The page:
MILLENNIALS OF NYC
“Don’t become too narrow. Live fully. Meet all kinds of people. You’ll learn something from everyone. Follow what you feel in your heart,”
– Civil Rights activist Yuri Kochiyama.
As the Millennials of New York City, we encounter all sorts of people, images, ideas, and movements daily. It seems as though we are constantly given the chance to learn, grow, and strengthen our moral fortitude by being surrounded by such diversity — differences in race, ethnicity, nationality, gender, and income — differences that serve as our guiding light for spreading tolerance. All the more reason why it is our responsibility to educate and challenge injustice.
Yesterday, I discussed Jamie Foxx’s blunder at the iHeartRadio Music Awards — where he took to the stage to make a mockery out of Bruce Jenner’s transition. Instead of applauding Jenner’s courage, Foxx’s uncouth comment ushered in negativity and distracted from our most pressing conversations about equality and justice. Disguised as comedy, such remarks attempt to reduce the progress that is being made every day. As perhaps the largest viewer and listener base, and consumers of all entertainment platforms, it is up to Gen Y to challenge such backwards thinking.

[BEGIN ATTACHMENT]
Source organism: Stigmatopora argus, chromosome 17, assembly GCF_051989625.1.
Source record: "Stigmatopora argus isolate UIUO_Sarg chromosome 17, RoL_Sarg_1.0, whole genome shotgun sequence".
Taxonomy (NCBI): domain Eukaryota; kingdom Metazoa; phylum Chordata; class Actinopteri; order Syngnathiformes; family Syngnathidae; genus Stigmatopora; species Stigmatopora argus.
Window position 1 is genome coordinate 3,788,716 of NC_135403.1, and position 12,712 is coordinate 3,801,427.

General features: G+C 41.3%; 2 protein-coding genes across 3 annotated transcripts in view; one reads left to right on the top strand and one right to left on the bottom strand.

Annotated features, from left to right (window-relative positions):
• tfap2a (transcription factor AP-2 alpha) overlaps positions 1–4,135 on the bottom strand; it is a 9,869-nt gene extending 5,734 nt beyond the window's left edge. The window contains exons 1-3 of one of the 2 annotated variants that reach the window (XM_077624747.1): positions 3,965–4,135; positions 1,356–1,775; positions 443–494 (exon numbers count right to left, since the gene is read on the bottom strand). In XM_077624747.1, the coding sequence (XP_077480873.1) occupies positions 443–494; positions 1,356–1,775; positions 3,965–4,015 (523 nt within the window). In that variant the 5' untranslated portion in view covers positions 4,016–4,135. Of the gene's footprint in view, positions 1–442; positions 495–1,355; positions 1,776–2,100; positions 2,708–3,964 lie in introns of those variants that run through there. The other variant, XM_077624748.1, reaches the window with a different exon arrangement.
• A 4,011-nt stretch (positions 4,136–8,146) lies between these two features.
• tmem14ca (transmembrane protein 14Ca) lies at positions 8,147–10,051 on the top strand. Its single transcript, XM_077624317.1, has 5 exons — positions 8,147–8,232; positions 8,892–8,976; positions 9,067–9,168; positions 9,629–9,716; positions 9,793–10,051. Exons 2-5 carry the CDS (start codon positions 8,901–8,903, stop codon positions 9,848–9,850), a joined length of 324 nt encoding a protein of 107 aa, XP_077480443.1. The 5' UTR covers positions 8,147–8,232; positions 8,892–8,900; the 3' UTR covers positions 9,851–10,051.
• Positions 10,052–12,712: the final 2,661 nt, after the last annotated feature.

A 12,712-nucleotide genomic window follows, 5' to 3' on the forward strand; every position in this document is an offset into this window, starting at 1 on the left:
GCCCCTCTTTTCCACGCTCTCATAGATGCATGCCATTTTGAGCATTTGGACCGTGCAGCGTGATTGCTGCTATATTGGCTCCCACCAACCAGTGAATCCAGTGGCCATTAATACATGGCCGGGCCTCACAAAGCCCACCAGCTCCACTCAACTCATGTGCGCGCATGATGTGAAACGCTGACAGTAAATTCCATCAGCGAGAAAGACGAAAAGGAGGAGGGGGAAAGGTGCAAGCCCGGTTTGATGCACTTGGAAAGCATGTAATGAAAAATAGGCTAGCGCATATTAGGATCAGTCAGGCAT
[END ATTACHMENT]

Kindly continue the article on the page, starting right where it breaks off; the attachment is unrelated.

CHANGING THE WORLD
We are a demographic, by nature and by exposure, that leans left; politically, Millennials were among Barack Obama’s strongest voter base in the 2008 Presidential Election. And according to a Pew Research survey, Millennials are on track to become the most educated generation in American history. We are confident, accepting, and as TIME’s Joel Stein contends, we believe we can change the world.
MORALITY IS FEARLESS
According to the survey, millennials are more racially tolerant than their elders, more receptive to immigrants, and as we dive into adulthood, maintain better relations with one another. With all of our confidence and connectivity — a hallmark of our generation — it is up to us to live as Kochiyama advised, to spread tolerance, correct wrongdoing, be fearless in our guiding moral compass, and continue to “feel what’s right.”